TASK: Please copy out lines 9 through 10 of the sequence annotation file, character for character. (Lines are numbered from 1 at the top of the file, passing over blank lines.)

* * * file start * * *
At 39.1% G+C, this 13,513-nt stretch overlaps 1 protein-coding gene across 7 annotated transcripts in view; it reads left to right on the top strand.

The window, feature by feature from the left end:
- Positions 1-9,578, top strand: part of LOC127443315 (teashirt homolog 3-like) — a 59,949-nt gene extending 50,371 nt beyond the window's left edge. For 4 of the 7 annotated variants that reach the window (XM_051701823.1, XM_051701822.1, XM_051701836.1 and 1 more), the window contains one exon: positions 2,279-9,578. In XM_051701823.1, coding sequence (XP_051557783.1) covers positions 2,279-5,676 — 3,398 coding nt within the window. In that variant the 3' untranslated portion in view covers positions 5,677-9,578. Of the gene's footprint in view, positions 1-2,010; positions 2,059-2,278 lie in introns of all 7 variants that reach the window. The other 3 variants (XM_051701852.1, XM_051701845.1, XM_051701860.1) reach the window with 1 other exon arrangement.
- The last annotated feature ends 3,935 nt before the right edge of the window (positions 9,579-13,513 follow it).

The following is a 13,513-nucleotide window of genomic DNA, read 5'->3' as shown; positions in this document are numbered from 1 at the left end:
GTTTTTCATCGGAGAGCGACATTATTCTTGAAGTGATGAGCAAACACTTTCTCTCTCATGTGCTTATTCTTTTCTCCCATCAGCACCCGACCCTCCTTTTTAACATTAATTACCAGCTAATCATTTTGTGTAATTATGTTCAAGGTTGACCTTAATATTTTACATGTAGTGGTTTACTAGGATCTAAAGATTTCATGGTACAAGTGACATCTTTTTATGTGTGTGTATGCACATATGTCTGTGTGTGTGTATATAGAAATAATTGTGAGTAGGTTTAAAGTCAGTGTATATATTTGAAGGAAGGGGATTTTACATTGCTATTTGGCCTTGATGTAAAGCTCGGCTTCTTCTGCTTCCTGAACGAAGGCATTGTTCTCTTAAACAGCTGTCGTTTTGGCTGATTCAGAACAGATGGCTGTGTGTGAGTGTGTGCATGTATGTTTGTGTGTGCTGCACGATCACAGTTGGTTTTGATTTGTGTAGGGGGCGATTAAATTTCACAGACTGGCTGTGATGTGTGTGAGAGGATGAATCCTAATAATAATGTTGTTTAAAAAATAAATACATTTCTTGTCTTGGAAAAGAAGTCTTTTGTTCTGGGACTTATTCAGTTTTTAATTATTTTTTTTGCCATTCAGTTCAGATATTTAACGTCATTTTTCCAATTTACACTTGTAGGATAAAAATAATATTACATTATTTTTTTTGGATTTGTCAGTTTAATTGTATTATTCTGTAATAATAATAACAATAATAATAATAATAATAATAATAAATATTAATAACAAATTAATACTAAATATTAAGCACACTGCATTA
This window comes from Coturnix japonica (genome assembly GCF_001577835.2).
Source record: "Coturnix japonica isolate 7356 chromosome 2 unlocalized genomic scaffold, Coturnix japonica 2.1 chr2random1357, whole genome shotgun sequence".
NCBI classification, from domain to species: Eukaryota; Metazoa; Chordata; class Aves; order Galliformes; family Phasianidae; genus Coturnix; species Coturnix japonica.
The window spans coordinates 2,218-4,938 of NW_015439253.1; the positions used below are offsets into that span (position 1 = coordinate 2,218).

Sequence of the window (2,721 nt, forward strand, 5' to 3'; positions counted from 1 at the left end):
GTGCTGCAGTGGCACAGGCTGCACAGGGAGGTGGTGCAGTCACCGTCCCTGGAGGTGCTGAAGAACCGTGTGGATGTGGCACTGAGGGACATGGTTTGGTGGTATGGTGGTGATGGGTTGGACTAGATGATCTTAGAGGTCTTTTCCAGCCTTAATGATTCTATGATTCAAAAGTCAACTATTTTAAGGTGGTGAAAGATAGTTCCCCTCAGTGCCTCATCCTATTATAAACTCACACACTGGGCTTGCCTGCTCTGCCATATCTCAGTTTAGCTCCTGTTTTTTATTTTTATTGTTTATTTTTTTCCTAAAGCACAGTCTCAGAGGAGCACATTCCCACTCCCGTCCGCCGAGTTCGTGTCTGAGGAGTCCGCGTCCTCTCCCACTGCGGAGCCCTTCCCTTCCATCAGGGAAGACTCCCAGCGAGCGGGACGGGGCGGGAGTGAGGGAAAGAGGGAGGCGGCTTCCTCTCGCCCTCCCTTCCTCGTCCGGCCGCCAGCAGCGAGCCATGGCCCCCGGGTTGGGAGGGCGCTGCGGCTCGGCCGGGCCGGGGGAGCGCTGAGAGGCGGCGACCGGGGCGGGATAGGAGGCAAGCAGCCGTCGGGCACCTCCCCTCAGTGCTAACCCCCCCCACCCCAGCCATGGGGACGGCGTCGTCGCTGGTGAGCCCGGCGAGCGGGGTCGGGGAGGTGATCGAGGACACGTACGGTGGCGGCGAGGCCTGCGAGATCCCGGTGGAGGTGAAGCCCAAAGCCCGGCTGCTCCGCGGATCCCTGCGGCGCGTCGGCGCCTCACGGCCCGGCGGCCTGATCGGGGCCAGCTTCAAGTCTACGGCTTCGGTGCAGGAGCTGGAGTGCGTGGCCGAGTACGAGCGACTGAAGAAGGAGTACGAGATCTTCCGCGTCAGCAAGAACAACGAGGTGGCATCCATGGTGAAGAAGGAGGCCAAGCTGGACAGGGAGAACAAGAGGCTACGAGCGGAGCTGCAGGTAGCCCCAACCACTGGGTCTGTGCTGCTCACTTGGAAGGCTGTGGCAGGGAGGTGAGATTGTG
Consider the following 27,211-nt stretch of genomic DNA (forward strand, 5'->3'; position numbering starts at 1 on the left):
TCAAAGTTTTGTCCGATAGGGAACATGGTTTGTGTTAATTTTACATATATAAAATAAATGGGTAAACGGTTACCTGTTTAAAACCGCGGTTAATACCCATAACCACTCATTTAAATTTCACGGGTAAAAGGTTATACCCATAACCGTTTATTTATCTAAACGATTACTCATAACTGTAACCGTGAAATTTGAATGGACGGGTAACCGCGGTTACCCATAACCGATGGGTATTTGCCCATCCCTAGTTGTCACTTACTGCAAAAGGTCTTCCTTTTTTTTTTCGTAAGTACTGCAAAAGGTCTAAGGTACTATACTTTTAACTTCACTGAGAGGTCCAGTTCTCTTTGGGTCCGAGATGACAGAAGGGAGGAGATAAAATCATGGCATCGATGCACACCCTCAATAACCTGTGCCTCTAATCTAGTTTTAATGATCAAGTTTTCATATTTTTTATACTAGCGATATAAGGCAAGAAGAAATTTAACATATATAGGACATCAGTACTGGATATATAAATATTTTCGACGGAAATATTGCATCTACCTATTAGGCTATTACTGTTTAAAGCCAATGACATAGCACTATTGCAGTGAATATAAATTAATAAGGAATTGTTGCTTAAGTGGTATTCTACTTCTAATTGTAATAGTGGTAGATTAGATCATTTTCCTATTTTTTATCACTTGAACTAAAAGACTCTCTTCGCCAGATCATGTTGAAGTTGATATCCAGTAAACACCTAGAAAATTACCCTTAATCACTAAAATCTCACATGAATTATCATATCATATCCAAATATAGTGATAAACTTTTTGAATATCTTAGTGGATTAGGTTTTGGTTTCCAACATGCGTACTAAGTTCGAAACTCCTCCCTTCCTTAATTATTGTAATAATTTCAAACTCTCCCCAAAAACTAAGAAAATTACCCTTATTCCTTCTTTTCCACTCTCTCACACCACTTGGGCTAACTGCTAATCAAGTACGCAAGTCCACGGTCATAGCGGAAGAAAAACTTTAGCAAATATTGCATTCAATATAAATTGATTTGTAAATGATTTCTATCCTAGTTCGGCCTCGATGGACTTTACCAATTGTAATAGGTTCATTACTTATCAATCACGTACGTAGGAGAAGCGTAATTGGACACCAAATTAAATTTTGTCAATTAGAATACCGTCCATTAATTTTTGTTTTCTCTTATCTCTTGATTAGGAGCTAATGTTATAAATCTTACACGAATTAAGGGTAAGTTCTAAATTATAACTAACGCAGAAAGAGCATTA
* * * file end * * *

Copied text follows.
NCBI classification, from domain to species: Eukaryota; Metazoa; Chordata; class Aves; order Galliformes; family Phasianidae; genus Coturnix; species Coturnix japonica.
The window spans coordinates 2,218-4,938 of NW_015439253.1; the positions used below are offsets into that span (position 1 = coordinate 2,218).